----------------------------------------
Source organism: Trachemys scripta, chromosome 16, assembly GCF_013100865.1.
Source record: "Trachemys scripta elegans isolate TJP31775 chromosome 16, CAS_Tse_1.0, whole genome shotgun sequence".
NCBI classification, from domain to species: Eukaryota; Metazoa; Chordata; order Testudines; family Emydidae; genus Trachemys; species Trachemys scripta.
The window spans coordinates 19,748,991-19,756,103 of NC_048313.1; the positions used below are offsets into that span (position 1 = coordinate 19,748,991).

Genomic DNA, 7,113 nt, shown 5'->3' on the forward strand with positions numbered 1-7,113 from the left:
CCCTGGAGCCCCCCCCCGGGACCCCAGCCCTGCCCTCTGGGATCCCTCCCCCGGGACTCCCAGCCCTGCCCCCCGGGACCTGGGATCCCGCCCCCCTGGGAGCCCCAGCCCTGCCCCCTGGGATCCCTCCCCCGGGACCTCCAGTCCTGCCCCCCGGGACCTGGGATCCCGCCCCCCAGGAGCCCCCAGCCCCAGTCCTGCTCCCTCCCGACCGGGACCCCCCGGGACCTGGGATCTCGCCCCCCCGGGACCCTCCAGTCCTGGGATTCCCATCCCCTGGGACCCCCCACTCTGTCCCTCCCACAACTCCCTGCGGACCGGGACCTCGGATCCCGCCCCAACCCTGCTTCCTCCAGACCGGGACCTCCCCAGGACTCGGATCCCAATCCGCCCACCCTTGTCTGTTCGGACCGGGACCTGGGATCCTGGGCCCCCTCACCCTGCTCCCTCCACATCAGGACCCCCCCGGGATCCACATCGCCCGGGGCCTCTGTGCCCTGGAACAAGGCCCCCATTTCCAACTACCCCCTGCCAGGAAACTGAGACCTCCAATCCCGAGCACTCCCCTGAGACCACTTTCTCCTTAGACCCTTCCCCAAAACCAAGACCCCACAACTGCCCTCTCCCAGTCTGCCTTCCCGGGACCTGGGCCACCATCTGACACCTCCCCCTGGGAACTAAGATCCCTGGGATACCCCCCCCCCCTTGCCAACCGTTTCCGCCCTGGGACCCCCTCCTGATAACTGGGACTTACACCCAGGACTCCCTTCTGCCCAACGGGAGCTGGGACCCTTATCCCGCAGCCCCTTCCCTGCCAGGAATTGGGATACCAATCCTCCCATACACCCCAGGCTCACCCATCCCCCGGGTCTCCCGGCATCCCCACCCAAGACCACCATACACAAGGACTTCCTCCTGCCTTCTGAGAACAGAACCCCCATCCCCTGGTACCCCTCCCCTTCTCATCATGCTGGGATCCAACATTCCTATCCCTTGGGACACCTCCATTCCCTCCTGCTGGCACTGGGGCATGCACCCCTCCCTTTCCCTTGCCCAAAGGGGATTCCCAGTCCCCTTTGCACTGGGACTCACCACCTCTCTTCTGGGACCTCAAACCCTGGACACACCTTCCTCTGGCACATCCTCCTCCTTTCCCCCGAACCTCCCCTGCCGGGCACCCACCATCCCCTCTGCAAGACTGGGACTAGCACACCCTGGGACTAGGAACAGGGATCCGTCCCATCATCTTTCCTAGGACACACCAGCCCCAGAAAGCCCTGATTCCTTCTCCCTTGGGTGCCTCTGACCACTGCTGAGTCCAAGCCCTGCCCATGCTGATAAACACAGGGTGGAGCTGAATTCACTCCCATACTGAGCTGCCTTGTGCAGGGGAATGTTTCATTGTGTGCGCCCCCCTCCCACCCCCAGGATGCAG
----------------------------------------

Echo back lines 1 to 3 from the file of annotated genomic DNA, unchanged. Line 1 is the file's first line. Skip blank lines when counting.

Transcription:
Source organism: Trachemys scripta, chromosome 16, assembly GCF_013100865.1.
Source record: "Trachemys scripta elegans isolate TJP31775 chromosome 16, CAS_Tse_1.0, whole genome shotgun sequence".
NCBI classification, from domain to species: Eukaryota; Metazoa; Chordata; order Testudines; family Emydidae; genus Trachemys; species Trachemys scripta.